Can Ay & Horemheb Take The Crown On 'Tut'? Both The Grand Vizier & The General Seem To Have Plans In Motion

Spike TV has entered the limited series event ring with their new three-night special program Tut , starring Ben Kingsley and Avan Jogia from the short-lived ABC Family series Twisted. The miniseries follows Tutankhamun as he is crowned pharaoh at the young age of 9 and rules for 10 years before realizing his actual potential as king. Unfortunately, when he does attempt to truly take the power, his most trusted advisors seem to be not only resisting the move, but plotting against it. In night one, Tut takes over as the commander of his army from General Horemheb, despite Horemheb proving himself to be a great leader. Tut demands to fight in a battle against the Thebes' enemies the Mitanni. During the scuffle, Tut is wounded and General Horemheb leaves him for dead rather than rescuing him and bringing him back to safety. We also see the Grand Vizier Ay speaking to his son about gaining opportunities to take the crown for themselves. Could Horemheb and the Grand Vizier usurp Tut's power?

Tut fortunately survives his wounds from war thanks to the kindness of a young woman named Suhad, a half-Thebes, half-Mitanni girl living far from the palace and the palace life. Despite being married to his sister, Tut and Suhad fall for one another and attempt to get Tut back to his throne where he belongs. But they must defeat General Horemheb's army and the directions he gives his men to not let Tut back into the palace alive.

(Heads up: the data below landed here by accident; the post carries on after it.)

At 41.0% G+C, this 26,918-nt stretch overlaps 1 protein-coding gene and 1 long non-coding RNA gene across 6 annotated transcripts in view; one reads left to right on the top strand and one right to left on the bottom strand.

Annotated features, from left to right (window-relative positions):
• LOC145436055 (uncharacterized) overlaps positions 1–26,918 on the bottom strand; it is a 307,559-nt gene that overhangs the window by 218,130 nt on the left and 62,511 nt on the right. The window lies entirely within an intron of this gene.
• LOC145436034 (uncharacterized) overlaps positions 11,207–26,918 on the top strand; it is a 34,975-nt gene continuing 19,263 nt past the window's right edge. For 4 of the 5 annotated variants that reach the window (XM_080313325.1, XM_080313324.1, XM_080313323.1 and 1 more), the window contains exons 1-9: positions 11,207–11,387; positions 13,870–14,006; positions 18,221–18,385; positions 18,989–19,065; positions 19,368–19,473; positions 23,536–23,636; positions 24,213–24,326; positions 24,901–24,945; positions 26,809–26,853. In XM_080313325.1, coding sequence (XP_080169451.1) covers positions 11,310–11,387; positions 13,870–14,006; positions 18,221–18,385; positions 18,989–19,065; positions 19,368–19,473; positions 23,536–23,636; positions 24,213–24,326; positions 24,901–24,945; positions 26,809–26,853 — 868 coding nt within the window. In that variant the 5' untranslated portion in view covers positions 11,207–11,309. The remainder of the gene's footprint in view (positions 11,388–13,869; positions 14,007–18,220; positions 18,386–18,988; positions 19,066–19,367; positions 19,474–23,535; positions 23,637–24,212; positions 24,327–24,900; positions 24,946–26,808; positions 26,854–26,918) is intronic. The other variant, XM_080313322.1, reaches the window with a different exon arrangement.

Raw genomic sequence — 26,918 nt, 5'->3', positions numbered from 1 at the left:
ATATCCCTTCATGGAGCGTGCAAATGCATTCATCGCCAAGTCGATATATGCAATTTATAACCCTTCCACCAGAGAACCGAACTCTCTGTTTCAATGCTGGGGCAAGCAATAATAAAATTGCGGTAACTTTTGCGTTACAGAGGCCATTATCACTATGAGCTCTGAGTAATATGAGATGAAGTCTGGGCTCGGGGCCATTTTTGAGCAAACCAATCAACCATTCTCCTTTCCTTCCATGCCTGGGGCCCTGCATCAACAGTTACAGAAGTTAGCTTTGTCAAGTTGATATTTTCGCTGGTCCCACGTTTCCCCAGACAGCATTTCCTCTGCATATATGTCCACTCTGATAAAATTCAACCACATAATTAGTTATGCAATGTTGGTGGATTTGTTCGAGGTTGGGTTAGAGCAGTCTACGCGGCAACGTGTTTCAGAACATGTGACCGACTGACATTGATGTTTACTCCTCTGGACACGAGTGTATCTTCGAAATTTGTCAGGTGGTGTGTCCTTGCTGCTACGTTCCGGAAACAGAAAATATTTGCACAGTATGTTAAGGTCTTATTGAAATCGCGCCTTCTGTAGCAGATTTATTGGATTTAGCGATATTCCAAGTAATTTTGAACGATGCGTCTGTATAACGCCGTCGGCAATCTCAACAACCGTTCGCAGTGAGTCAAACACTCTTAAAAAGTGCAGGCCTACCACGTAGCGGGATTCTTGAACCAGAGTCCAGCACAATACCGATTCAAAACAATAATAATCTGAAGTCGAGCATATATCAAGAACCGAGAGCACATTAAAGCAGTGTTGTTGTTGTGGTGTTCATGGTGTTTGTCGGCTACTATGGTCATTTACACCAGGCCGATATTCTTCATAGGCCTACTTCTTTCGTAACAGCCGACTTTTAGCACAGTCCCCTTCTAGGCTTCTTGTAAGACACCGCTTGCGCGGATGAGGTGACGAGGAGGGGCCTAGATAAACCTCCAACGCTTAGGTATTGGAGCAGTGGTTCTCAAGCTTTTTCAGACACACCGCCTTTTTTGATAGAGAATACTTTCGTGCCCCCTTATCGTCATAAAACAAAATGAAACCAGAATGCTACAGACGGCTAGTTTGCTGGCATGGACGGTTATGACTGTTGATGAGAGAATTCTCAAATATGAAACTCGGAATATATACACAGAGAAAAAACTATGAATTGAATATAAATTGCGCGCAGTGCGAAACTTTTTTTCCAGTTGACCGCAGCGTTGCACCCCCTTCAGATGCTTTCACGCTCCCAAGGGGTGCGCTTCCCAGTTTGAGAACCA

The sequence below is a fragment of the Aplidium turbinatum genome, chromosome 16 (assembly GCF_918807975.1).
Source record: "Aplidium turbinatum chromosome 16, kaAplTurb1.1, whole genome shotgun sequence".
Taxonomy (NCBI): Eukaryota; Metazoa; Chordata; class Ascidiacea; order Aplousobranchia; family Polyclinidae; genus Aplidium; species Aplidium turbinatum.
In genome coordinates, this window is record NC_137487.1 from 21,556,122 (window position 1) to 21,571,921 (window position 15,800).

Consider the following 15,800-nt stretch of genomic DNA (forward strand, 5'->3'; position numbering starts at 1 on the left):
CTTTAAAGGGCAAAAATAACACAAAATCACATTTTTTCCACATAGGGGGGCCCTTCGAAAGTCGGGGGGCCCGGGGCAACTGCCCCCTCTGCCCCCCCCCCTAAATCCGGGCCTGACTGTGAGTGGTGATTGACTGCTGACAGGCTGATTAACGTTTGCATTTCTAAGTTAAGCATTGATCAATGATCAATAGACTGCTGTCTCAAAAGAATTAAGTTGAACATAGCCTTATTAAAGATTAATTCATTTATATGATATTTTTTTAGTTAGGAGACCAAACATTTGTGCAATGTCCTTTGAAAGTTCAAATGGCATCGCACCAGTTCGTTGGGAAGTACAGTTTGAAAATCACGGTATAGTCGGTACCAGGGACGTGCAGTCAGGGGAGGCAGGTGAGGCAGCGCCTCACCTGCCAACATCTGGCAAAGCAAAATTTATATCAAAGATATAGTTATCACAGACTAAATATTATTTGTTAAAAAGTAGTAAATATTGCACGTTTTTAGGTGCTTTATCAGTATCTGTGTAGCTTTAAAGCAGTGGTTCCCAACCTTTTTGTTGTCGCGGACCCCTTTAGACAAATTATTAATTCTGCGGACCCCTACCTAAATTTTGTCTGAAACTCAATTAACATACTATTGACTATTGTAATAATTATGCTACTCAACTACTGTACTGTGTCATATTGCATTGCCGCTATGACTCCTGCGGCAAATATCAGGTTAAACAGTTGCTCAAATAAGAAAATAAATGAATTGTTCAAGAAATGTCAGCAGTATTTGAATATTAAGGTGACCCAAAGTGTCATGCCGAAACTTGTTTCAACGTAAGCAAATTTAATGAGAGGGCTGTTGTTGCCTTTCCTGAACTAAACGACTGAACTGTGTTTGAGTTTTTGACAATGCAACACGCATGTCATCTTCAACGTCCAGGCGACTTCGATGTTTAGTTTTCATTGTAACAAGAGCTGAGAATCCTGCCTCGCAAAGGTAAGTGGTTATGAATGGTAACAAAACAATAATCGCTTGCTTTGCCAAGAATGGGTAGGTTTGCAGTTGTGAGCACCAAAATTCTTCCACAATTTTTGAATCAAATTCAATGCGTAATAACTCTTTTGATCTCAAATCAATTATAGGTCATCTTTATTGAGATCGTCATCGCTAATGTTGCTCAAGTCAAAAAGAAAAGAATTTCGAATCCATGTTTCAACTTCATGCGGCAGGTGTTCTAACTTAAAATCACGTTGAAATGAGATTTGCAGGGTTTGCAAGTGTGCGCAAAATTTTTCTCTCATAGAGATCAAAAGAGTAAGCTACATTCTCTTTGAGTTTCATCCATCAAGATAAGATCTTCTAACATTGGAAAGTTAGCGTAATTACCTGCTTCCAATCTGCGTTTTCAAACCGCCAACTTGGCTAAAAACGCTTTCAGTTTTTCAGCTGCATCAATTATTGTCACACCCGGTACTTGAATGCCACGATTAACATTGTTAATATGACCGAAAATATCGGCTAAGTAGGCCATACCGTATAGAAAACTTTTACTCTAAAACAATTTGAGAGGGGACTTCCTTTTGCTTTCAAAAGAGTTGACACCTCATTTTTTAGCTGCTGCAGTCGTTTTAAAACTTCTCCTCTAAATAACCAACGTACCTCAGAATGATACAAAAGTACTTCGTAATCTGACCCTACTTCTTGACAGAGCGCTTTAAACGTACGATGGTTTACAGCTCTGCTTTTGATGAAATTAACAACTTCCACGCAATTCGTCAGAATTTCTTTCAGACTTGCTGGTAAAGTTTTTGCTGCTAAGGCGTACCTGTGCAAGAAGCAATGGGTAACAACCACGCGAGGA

After learning that her husband/brother is dead, Queen Ankhe wastes no time agreeing to marry her real love, Tut's best friend Ka, despite almost being talked into marrying the Grand Vizier Ay who states that marrying him will quell any tension between the General and the throne. So who is trying to gain power away from the man who isn't actually dead? I can't bring myself to trust anyone on this show, to be honest. Being pharaoh comes with lots of danger and betrayal from those who wish to wield the power of a nation. Trusted advisors are almost never truly to be trusted, no matter their years of service. It's likely that Ay is playing a much more subtle, long-lasting game to win power. He and his son have multiple conversations about their desire to be more than just "common blood," and despite his son deeming himself deserving of the power, Ay knows better. He knows that opportunity must strike organically. The power never lasts if it's taken by force too quickly.

General Horemheb, on the other hand, is an army man, so taking things by force is basically his code. However, he also uses the opportunity of seeing the seemingly dying pharaoh to his advantage by leaving him for dead and moving on with his plans. At present, General Horemheb doesn't seem to want the throne, but he could be playing a smart game of gaining the people's trust and then using that popularity and favor to keep the throne once he makes the move for it. Or perhaps he is working with someone who wants the power and is willing to share, or at least allow the General to do whatever he wants with the army. In that case, the Grand Vizier, Tut's best friend Ka, and even the Queen could be in cahoots together. See? No one can be trusted on Tut.

Image: Spike TV